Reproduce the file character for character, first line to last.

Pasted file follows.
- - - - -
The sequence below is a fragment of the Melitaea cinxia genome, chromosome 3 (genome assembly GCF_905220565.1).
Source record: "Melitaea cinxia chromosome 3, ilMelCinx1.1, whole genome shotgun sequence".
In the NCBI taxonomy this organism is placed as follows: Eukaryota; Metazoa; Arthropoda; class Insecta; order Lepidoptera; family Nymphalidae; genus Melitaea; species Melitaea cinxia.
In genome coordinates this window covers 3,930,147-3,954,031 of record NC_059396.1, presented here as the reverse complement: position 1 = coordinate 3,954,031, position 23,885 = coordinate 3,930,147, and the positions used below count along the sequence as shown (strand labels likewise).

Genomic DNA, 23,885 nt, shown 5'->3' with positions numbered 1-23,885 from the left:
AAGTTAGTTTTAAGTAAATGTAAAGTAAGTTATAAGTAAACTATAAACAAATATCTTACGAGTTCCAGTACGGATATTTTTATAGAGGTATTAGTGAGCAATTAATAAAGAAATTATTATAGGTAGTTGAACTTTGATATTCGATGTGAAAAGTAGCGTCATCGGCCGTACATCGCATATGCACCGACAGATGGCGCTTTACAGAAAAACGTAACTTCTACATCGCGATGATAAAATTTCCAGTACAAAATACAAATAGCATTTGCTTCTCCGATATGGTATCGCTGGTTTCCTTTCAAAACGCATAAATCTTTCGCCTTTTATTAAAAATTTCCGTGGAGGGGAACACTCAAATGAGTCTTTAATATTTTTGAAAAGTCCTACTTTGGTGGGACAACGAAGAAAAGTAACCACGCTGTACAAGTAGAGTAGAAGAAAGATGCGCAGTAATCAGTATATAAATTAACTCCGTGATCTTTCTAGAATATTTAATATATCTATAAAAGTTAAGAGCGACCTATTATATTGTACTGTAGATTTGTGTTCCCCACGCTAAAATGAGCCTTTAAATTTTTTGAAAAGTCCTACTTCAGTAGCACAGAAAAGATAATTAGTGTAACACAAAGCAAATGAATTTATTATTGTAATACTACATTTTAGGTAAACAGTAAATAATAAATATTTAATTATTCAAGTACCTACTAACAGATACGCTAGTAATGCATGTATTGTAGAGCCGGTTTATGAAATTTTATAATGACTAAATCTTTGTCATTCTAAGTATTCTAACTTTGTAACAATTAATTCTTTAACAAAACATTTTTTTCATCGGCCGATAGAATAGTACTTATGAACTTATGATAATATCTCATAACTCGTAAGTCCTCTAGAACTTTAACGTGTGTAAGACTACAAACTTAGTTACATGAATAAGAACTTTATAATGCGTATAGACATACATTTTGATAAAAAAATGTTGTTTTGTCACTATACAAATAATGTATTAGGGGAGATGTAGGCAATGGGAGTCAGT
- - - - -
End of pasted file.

The sequence below is a fragment of the Melitaea cinxia genome, chromosome 3 (genome assembly GCF_905220565.1).
Source record: "Melitaea cinxia chromosome 3, ilMelCinx1.1, whole genome shotgun sequence".
In the NCBI taxonomy this organism is placed as follows: Eukaryota; Metazoa; Arthropoda; class Insecta; order Lepidoptera; family Nymphalidae; genus Melitaea; species Melitaea cinxia.
In genome coordinates this window covers 3,930,147-3,954,031 of record NC_059396.1, presented here as the reverse complement: position 1 = coordinate 3,954,031, position 23,885 = coordinate 3,930,147, and the positions used below count along the sequence as shown (strand labels likewise).

Genomic DNA, 23,885 nt, shown 5'->3' with positions numbered 1-23,885 from the left:
AAGTTAGTTTTAAGTAAATGTAAAGTAAGTTATAAGTAAACTATAAACAAATATCTTACGAGTTCCAGTACGGATATTTTTATAGAGGTATTAGTGAGCAATTAATAAAGAAATTATTATAGGTAGTTGAACTTTGATATTCGATGTGAAAAGTAGCGTCATCGGCCGTACATCGCATATGCACCGACAGATGGCGCTTTACAGAAAAACGTAACTTCTACATCGCGATGATAAAATTTCCAGTACAAAATACAAATAGCATTTGCTTCTCCGATATGGTATCGCTGGTTTCCTTTCAAAACGCATAAATCTTTCGCCTTTTATTAAAAATTTCCGTGGAGGGGAACACTCAAATGAGTCTTTAATATTTTTGAAAAGTCCTACTTTGGTGGGACAACGAAGAAAAGTAACCACGCTGTACAAGTAGAGTAGAAGAAAGATGCGCAGTAATCAGTATATAAATTAACTCCGTGATCTTTCTAGAATATTTAATATATCTATAAAAGTTAAGAGCGACCTATTATATTGTACTGTAGATTTGTGTTCCCCACGCTAAAATGAGCCTTTAAATTTTTTGAAAAGTCCTACTTCAGTAGCACAGAAAAGATAATTAGTGTAACACAAAGCAAATGAATTTATTATTGTAATACTACATTTTAGGTAAACAGTAAATAATAAATATTTAATTATTCAAGTACCTACTAACAGATACGCTAGTAATGCATGTATTGTAGAGCCGGTTTATGAAATTTTATAATGACTAAATCTTTGTCATTCTAAGTATTCTAACTTTGTAACAATTAATTCTTTAACAAAACATTTTTTTCATCGGCCGATAGAATAGTACTTATGAACTTATGATAATATCTCATAACTCGTAAGTCCTCTAGAACTTTAACGTGTGTAAGACTACAAACTTAGTTACATGAATAAGAACTTTATAATGCGTATAGACATACATTTTGATAAAAAAATGTTGTTTTGTCACTATACAAATAATGTATTAGGGGAGATGTAGGCAATGGGAGTCAGT